One's destination is never a place but rather a new way of looking at things - Henry Miller

Friday, July 30, 2010


30/07/2010 5:55 AM
Off St Lucia - 13.42N; 60.20E
Woke at 5:30am to find we’d left the Caribbean Sea, rounded St Lucia and heading back out into the Atlantic on our course to Barbados. I am sitting on the balcony watching an Atlantic storm approach from the North east. We’ve survived the Bermuda Triangle so I trust we can handle this storm...plenty of thunder and lightning in it but just misty rain in the early stages of its arrival...I find it interesting that you can hear the rain on the sea...has that same wrap-up- and- get- into- bed –with-a-book sound appeal of rain on a tin roof...Unfortunately the ship passes through storms very quickly and all you’d get time to read, if you were lucky, would be a comic!!!
I’ve been bed ridden with the an upper chest infection since New York...a trip to the “Aaah!” and 6 penicillin capsules cost us $175 but at least I was able to make our “Lobster and Champagne” cruise of Antigua...I think the money spent on this cruise was more beneficial than the penicillin...It felt so good to have fresh air in your lungs! On second thoughts it may have been the champagne, captain’s punch, calypso music and dancing...whatever...I am feeling more myself this morning.
(Warren may be interested in how many linesmen it takes to release a ship in places outside Australia... In Antigua, two on the wharf, two on the dolphin...Also wondered if we were watching the next Viv Richards in action on the beach...a fellow passanger thought the practice wicket may explain the quality of the West Indies team today.)

Tuesday, July 27, 2010

New York

26 July 2010
New York was a surprise - a mixture of old and new all beautifully blending together to make a very clean, neat, inviting city. Being Sunday the streets were quiet and filled with markets...we visited Ground Zero...a more moving experience than we expected...we enjoyed a coffee in the Financial Centre which has an observation deck overlooking the site where a bridge once linked the centre to the Twin Towers...It was quite chilling to think people would have been doing exactly the same thing on 9/11... and be as unprepared as we were for such a disaster.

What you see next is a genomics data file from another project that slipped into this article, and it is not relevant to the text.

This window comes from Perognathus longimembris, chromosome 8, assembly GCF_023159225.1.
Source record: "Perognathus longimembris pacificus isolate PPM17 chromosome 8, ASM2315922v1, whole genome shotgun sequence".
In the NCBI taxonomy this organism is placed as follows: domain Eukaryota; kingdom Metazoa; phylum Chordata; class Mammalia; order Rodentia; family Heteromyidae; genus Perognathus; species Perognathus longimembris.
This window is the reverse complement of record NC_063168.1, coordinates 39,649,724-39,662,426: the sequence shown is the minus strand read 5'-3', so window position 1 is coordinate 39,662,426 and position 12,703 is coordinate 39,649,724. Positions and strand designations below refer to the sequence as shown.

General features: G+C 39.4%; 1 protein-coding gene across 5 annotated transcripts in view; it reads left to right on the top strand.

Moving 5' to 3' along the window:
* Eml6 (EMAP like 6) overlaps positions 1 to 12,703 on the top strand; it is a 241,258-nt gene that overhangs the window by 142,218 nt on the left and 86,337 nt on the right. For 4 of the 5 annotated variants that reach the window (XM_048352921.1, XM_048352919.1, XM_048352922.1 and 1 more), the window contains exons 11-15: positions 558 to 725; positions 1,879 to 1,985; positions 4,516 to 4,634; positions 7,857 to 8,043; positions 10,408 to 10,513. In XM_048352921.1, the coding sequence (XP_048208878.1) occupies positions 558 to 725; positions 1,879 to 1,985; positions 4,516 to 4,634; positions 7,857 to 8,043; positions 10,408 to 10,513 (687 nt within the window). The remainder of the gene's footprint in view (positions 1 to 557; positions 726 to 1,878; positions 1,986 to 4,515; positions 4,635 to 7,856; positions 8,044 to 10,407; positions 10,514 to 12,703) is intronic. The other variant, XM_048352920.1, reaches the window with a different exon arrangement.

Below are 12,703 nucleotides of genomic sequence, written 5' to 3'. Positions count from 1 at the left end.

In the afternoon we went to the Intrepid Sea, Air and Space Museum which was right next to where the Dawn was moored. We went on a submarine, “the Growler”, which was used during the Cold War as a nuclear missile carrier. It carried four regulus missiles with nuclear war heads. Again our tour was interrupted by an afternoon storm but we spent the time on the hangar deck exploring displays ranging from the Intrepid’s role in WW2 to their retrieving of a Mercury space capsule.
Unfortunately the rain did prevent us touring a Concorde aircraft on display as well...disappointing but I’m still coughing and I didn’t want to take any risks of getting wet.
Again the rain cleared to give us a magical sail away as the twilight melted into a full moon rising over Manhattan before we headed back out into the Atlantic to begin our three day cruise to Antigua.


26 July 2010
Newport was delightful... Being a Saturday everyone was out sailing, picnicking, relaxing...a heavy rainstorm brought an end to this late in the afternoon but the sunshine that followed gave us a very picturesque sail away.
We anchored out in the harbour and went ashore in the ship’s tenders. We meandered our way in through a harbour filled with all shapes and sizes of water craft - drooling all the way!!!
It was our day to visit the grand mansions built in the late 1800s as summer “cottages” by the rich magnates of New York. The mansion we visited was chosen for a wedding photo shoot...although the house is showing its age the owners have filled it with an amazing collection of furniture and other collector items from palaces all over item that caught my eye was the tea set Napoleon took with him into battle...the cups and saucers delicately painted with little “legs” on both the cups and the saucers.

Sunday, July 25, 2010


24/07/2010 9:29 AM

Survived Boston...a great city...tidy, welcoming, well laid out city, full of History, reminds one of Rockhampton. Very interesting to see historical buildings standing proudly beside their modern neighbours.